Another OFW Sent to Death
As the “Migrant
Workers and Overseas Filipinos Act of 1995” nears its 10th
anniversary, OFW Reynaldo Cortez awaits his death sentence in a Riyadh
jail. His case highlights how the law has been ineffectual in keeping
Filipino workers from the gallows.
BY ROWENA CARRANZA
On May 17, 2002,
Reynaldo Cortez, a car technician in Riyadh, got into a heated argument
with a Pakistani taxi driver. They fought for a knife that he took out of
his bag and, after being stabbed twice on his leg, stabbed the driver in
the chest. The driver died.
A Riyadh high court
found the 39-year old Bicolano guilty of murder and sentenced him to death
last May 30.
Under Shariah law,
the victim's family may pardon the killer and accept blood money, in which
case the death sentence can be annulled. The victim’s family however
refused to accept the 100,000 Saudi riyal or P1.4 million blood money.
Cortez is now in New Malaz Jail in Riyadh, awaiting his death
According to the
militant group Migrante, there was no Philippine embassy representative
present during Cortez’s hearing nor was he given a lawyer by the embassy.
reportedly confirmed that no embassy official was present when he was
Philippines Foreign Affairs Secretary Alberto Romulo instructed June 1
Ambassador Bahnarim Guinomla of the Philippine Embassy in Riyadh to
exhaust all legal means under the Shariah law to save Cortez. He said the
Department of Foreign Affairs (DFA) would try to convince the victim’s
family to accept the blood money in exchange for capital punishment.
According to various
reports, there are 5,168 jailed OFWs worldwide. Of these, 1,115 are in
Saudi Arabia. Nineteen of them are on death row, 13 of whom are in Saudi
reports that four of the 13 on death row have already been executed last
Maita Santiago, Migrante secretary general, identified those executed by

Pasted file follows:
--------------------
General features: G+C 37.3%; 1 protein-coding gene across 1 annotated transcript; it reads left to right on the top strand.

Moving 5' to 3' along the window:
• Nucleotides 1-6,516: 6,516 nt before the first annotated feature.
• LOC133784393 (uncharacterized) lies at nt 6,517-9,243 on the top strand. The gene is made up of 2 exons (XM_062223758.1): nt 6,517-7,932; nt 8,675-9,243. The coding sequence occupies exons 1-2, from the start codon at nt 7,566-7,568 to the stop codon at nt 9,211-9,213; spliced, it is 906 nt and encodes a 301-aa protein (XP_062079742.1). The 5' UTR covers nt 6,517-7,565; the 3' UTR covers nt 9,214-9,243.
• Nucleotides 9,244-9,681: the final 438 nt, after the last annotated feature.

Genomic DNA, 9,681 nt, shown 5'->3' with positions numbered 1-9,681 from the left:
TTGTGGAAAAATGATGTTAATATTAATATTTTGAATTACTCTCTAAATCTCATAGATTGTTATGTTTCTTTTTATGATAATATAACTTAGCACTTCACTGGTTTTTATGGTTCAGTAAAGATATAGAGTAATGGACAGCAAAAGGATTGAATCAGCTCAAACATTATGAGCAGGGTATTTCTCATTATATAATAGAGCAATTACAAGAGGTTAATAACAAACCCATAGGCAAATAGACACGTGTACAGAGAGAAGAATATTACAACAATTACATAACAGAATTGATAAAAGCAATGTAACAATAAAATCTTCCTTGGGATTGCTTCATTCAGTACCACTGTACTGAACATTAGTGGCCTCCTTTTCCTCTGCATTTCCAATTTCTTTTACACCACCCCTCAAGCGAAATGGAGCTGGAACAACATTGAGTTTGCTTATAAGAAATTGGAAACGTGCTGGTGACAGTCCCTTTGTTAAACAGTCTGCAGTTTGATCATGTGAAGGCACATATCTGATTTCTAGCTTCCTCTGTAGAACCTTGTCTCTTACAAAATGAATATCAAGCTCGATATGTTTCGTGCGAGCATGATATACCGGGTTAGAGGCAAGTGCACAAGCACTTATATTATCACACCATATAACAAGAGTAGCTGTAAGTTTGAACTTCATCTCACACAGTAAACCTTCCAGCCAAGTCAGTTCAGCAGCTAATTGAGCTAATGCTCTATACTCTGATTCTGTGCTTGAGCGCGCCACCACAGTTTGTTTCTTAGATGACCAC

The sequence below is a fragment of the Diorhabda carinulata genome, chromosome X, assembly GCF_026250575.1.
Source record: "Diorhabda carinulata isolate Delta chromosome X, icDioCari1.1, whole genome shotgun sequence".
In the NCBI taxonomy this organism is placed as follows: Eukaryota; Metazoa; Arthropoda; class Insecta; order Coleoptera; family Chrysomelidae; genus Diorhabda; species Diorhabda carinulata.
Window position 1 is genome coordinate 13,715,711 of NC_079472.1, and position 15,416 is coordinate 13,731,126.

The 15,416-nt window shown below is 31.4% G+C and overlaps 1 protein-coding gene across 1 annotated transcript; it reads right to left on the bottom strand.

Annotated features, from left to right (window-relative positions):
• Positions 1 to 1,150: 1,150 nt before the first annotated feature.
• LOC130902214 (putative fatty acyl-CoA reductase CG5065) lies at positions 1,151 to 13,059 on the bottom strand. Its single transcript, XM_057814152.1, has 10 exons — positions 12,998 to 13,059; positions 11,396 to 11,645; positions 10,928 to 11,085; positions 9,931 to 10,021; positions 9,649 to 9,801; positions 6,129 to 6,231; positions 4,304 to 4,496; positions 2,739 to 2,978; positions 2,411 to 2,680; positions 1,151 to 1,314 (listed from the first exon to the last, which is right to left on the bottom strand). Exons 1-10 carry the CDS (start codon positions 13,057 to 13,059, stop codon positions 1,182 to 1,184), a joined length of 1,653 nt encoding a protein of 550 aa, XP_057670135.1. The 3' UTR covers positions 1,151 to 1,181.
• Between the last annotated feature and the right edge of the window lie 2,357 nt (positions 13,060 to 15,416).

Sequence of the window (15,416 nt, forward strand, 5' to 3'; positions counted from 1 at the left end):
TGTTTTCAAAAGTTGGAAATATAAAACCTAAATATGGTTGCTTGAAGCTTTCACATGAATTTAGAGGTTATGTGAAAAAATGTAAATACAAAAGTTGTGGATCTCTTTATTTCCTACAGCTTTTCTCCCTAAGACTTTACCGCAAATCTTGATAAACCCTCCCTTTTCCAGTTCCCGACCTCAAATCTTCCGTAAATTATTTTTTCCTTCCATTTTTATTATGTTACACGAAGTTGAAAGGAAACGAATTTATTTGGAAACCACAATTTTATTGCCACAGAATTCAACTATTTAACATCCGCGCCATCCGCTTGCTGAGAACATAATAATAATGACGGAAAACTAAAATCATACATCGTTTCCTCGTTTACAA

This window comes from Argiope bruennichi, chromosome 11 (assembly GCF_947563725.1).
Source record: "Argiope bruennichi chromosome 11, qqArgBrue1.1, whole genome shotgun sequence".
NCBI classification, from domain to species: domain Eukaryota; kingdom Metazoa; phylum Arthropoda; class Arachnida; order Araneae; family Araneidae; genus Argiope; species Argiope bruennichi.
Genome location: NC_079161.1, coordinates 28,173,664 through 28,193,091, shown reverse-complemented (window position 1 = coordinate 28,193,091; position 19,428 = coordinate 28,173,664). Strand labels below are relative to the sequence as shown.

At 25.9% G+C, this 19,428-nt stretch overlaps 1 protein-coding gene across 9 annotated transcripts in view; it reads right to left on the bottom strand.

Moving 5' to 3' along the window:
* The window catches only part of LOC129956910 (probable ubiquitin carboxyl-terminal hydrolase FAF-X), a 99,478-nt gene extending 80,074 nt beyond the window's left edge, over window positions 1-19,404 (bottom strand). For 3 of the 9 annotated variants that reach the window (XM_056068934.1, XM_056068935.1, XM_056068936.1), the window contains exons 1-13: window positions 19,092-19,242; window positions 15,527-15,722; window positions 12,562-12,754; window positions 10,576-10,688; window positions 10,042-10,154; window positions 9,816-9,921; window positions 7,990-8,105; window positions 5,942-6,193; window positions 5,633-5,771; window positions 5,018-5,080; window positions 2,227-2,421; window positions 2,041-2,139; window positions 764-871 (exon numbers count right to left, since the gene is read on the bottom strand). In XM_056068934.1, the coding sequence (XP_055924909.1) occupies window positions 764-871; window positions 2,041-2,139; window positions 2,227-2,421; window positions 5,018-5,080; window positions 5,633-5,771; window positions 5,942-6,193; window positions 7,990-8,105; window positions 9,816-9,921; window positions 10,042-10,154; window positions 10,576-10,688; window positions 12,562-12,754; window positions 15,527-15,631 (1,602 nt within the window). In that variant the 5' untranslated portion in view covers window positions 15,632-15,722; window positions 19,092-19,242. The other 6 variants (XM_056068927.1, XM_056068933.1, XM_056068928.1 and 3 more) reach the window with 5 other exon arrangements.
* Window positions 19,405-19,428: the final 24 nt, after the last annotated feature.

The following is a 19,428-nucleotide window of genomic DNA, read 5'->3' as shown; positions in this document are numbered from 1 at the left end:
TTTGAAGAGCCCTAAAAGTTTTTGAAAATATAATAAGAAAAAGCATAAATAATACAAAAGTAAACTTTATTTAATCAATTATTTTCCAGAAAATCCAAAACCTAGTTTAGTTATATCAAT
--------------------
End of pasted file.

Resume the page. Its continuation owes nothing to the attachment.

beheading as Sergio Aldana, Miguel Fernandez Jr., Wilfredo Bautista and
She said their
beheading was deliberately kept from media and that their families are now
having difficulty claiming their bodies.
reportedly pushed through despite the “amicable settlement” and payment of
blood money by the relatives who reportedly sold all their property and
collected donations from other Filipinos in Saudi Arabia to raise funds.
The Migrante Sectoral
Party (MSP) said Cortez’ case illustrates the inutility of Republic Act
No. 8042, also known as the Migrant Workers and
Overseas Filipinos Act of 1995.
“After being enacted
at the height of the Flor Contemplacion death protests in 1995, the said
law has not prevented OFWs from being unjustly jailed, executed and
abused. The law is riddled with so many loopholes that cannot protect and
prevent cases like that of Cortez from happening. It has to be scrapped
and replaced with a better law,” Connie Bragas-Regalado, MSP chair, said.
The Act says, among
others, that “free access to the courts and quasi-judicial bodies and
adequate legal assistance shall not be denied to any persons by reason of
poverty.” It orders the establishment of an effective mechanism that would
ensure that the “rights and interest of distressed overseas Filipinos, in
general, and Filipino migrant workers, in particular, documented or
undocumented, are adequately protected and safeguarded.”
The Act also provided
for the establishment of the Legal Assistance Fund to be used “exclusively
to provide legal services to migrant workers and overseas Filipinos in
It states that the
“expenditures to be charged against the Fund include the fees for foreign
lawyers to be hired by the Legal Assistance for Migrant Workers Affairs to
represent migrant workers facing charges abroad, bail bonds to secure the
temporary release of workers under detention, court fees and charges and
other litigation expenses.”
It also declared that
the “protection of the Filipino migrant workers and the promotion of their
welfare, in particular, and the protection of the dignity and fundamental
rights and freedoms of the Filipino citizen abroad, in general, shall be
the highest priority concerns of the Secretary of Foreign Affairs and the
Philippine Foreign Service Posts.”
The law was
promulgated on June 7, 1995.
Bragas-Regalado urged Malacañang to immediately move to save Cortez and
all other OFWs in jails worldwide.
“What President Arroyo must do is to personally attend to diplomatic
intervention with the Pakistani and Saudi Arabian governments to save
Cortez from an unjust death and all other governments where there are
Filipinos in jail,” she said. Bulatlat
Migrant Workers and
Overseas Filipinos Act of 1995
PRINTER-FRIENDLY VERSION ■
© 2004 Bulatlat
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